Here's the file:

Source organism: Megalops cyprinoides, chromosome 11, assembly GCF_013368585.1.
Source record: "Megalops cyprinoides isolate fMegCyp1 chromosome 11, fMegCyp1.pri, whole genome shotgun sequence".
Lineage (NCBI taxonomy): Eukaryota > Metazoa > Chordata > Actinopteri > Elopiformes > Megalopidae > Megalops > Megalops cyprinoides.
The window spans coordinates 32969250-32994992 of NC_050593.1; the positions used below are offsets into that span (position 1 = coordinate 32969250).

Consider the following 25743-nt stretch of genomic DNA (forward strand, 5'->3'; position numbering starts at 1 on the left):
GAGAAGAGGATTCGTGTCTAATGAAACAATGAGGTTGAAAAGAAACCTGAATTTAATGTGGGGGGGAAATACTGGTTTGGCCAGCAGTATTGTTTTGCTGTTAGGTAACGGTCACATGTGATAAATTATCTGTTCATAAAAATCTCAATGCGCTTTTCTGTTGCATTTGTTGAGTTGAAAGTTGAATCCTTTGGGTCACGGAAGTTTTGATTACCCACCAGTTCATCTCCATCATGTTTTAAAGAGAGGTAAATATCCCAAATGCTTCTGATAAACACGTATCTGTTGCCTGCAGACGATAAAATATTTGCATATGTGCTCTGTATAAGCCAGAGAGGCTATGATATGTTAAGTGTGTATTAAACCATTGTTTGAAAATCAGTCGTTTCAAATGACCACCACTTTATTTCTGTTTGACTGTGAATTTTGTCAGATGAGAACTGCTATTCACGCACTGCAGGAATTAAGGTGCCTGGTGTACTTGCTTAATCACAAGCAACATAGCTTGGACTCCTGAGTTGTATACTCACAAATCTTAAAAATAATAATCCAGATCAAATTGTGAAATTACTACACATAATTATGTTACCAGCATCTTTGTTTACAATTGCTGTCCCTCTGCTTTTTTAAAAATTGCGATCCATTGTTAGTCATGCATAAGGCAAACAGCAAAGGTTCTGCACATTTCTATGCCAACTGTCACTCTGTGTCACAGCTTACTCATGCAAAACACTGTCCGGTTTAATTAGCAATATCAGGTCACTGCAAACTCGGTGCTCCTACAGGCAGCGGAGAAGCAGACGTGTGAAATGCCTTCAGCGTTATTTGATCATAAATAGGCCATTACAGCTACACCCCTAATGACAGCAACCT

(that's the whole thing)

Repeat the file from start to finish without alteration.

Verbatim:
Source organism: Megalops cyprinoides, chromosome 11, assembly GCF_013368585.1.
Source record: "Megalops cyprinoides isolate fMegCyp1 chromosome 11, fMegCyp1.pri, whole genome shotgun sequence".
Lineage (NCBI taxonomy): Eukaryota > Metazoa > Chordata > Actinopteri > Elopiformes > Megalopidae > Megalops > Megalops cyprinoides.
The window spans coordinates 32969250-32994992 of NC_050593.1; the positions used below are offsets into that span (position 1 = coordinate 32969250).

Consider the following 25743-nt stretch of genomic DNA (forward strand, 5'->3'; position numbering starts at 1 on the left):
GAGAAGAGGATTCGTGTCTAATGAAACAATGAGGTTGAAAAGAAACCTGAATTTAATGTGGGGGGGAAATACTGGTTTGGCCAGCAGTATTGTTTTGCTGTTAGGTAACGGTCACATGTGATAAATTATCTGTTCATAAAAATCTCAATGCGCTTTTCTGTTGCATTTGTTGAGTTGAAAGTTGAATCCTTTGGGTCACGGAAGTTTTGATTACCCACCAGTTCATCTCCATCATGTTTTAAAGAGAGGTAAATATCCCAAATGCTTCTGATAAACACGTATCTGTTGCCTGCAGACGATAAAATATTTGCATATGTGCTCTGTATAAGCCAGAGAGGCTATGATATGTTAAGTGTGTATTAAACCATTGTTTGAAAATCAGTCGTTTCAAATGACCACCACTTTATTTCTGTTTGACTGTGAATTTTGTCAGATGAGAACTGCTATTCACGCACTGCAGGAATTAAGGTGCCTGGTGTACTTGCTTAATCACAAGCAACATAGCTTGGACTCCTGAGTTGTATACTCACAAATCTTAAAAATAATAATCCAGATCAAATTGTGAAATTACTACACATAATTATGTTACCAGCATCTTTGTTTACAATTGCTGTCCCTCTGCTTTTTTAAAAATTGCGATCCATTGTTAGTCATGCATAAGGCAAACAGCAAAGGTTCTGCACATTTCTATGCCAACTGTCACTCTGTGTCACAGCTTACTCATGCAAAACACTGTCCGGTTTAATTAGCAATATCAGGTCACTGCAAACTCGGTGCTCCTACAGGCAGCGGAGAAGCAGACGTGTGAAATGCCTTCAGCGTTATTTGATCATAAATAGGCCATTACAGCTACACCCCTAATGACAGCAACCT